The Outback Blog

Just when you thought it was time to stow the garden tools for the season, you get this news: winter is great for pruning.

In fact, winter is the best time for pruning trees and shrubs. You can wait a bit for grasses, but it’ll still be chilly when they need a trim.

Sure, it's more comfy for YOU to tackle this task in July. In shorts. Holding an icy lemonade. But your plants prefer it now.

Here are 6 benefits of winter pruning.

A brown tree is never a good thing. So when you gaze up at your majestic blue spruce and realize its top towering branches are a crispy brown, you’re right to be concerned.

Why is the top of your spruce tree dying? Let’s take a look.

And we’ll talk about how to stop evergreens from turning brown in the first place.

Sometimes we get calls from clients whose trees aren’t coming out of dormancy. Instead of new leaves unravelling from the tips of branches, the tree is still bare. Or the leaves are pale and fall off within a few days.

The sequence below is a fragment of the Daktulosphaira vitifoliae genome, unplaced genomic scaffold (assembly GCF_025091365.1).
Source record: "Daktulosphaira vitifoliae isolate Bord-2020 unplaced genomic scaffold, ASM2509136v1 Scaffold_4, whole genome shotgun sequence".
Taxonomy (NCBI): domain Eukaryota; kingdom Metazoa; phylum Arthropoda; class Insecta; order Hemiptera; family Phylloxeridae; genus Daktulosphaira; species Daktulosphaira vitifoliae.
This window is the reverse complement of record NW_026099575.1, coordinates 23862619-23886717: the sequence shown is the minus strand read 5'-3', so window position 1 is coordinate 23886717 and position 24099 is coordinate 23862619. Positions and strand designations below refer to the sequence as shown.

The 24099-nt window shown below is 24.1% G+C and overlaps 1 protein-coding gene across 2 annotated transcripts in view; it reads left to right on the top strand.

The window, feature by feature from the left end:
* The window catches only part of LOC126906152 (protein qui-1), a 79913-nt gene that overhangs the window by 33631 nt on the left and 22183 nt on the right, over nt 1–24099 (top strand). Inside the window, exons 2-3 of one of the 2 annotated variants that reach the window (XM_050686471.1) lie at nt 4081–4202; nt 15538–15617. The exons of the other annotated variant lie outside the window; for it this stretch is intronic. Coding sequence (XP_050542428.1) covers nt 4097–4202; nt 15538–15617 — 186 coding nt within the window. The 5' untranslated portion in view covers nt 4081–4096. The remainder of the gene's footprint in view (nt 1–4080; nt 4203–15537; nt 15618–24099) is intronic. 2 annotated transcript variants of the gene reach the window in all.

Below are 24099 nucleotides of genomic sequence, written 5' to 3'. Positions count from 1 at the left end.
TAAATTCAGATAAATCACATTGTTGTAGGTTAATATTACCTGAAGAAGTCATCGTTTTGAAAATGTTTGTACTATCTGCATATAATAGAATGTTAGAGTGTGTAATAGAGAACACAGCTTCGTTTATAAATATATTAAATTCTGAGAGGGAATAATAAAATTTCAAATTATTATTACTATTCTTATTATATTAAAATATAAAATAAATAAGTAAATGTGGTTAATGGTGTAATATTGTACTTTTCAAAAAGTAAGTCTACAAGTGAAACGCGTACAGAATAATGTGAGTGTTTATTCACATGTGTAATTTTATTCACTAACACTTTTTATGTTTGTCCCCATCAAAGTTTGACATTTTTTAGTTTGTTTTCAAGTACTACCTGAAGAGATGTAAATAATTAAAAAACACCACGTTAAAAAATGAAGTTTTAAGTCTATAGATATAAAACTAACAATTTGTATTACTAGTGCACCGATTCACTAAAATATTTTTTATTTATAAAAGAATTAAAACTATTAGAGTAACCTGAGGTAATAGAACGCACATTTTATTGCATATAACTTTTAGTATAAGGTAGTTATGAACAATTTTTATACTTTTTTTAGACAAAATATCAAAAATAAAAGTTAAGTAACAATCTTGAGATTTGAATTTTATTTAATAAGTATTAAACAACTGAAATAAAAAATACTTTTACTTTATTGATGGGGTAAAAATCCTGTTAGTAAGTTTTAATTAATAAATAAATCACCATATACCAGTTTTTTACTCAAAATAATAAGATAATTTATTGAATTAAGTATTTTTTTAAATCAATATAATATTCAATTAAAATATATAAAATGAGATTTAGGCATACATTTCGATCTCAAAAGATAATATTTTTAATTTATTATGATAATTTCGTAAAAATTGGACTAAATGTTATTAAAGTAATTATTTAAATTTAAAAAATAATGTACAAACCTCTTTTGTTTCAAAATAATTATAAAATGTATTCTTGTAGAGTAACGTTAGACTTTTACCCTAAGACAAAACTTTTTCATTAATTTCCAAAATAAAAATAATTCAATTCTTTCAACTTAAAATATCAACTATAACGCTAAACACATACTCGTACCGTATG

When they call us, we always ask the question, “Did you just plant or move your tree last season?”

And, often, the answer is yes.

Windbreaks are rows of trees that provide a screen or protection from the wind, as well as blowing sand or dirt. When the wind hits, a windbreak lifts the wind up and over, protecting the property.

And windbreaks can do more than just keep your hair looking good on a windy day. They can also save you as much as 25 percent on your energy bills by filtering, deflecting and slowing wind before it reaches your home. The end result is an insulated area that provides a more comfortable environment—inside and out!